During the Sung dynasty, long staff routines were also heavily taught by Shaolin, partly because they caused less bloodshed than swords, spears, and knives. Chan Shi I founded the Liu Ho Quan (Six Harmonies Boxing) style based on Shaolin techniques. Also, in 1103 AD, a famous general, Yue Fei's soldiers practiced Yue San Shou and Yu Chia Quan. It is also during this Sung period that the Xing I (mind boxing) styles was invented by combining the Taoist five elements theory with animal-imitating boxing techniques.
Sometime during the Sung dynasty, secret societies began to be formed, such as the White Lotus of North and West China. Members began to frequent Shaolin temple and used its cover for clandestine operations. Such people helped to make martial arts flourish at Shaolin. many styles of Shaolin derived boxing were soon developed through Northern China as non-monks who studied at Shaolin left and traveled around, sharing what they learned, and developing their own routines and styles (such as Mi-Tsung, Tong Bei, Duan Quan, Duan Dah, Pao Choi, etc.). During the Sung period, Fu Ju, then Abbot of Shaolin, invited experts from 18 martial arts schools to exchange skills with those of Shaolin's. They stayed three years and wrote the Shaolin Boxing Manual, describing 280 routines.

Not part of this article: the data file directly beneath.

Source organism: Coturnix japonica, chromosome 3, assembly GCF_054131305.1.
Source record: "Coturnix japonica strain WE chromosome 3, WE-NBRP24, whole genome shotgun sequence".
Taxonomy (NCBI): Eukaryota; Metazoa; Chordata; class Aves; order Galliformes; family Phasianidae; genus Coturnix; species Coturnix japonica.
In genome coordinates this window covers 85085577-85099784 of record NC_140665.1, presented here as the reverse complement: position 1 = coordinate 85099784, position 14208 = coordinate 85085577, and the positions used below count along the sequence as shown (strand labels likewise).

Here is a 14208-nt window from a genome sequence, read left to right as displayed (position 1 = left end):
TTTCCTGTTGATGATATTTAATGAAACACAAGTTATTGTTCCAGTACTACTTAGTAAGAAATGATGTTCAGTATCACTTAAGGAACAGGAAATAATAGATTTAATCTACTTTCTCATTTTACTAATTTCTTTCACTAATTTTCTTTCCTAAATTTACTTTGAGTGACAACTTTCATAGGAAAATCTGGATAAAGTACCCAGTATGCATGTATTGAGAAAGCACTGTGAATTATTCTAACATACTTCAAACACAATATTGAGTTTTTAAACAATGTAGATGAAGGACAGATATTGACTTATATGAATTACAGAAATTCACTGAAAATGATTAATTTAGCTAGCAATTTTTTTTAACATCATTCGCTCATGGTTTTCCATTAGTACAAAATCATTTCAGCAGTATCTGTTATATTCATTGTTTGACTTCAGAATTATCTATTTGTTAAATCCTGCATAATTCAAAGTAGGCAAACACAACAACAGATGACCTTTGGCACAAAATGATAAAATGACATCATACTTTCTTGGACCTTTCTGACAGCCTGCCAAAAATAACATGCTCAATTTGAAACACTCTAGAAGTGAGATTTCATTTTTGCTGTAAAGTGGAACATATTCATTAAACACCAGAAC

A Different Shaolin Quan
By the later Sung period, various warlords endangered the countryside as they vied the Sung Emperor for power. In 1279, in the midst of China's inner quarrels, the Mongols invaded China and started the Yuan dynasty, which lasted until 1368 AD. To cope with the dangerous times, Shaolin fighting techniques became more of a hard style that primarily used speed, aggressiveness, and power. It began to emphasize economy of technique and promoted defense through first-strike offense power blows. It was extremely effective for its time, but it was not as subtle as earlier Shaolin Quan. Also, it was not as perfected as later versions of Shaolin Quan; it did not resemble neither in execution nor in philosophy what modern Shaolin kung fu is like today. During the thirteenth century, this type of Shaolin boxing that the monks developed exemplified early kung fu. About 300 forms (170 empty hand and 130 weapons routines) were developed from the original 18 Lohan form. The well known Shaolin Jin Gang style was developed at this time that sought to preserve the original elements of Shaolin Quan.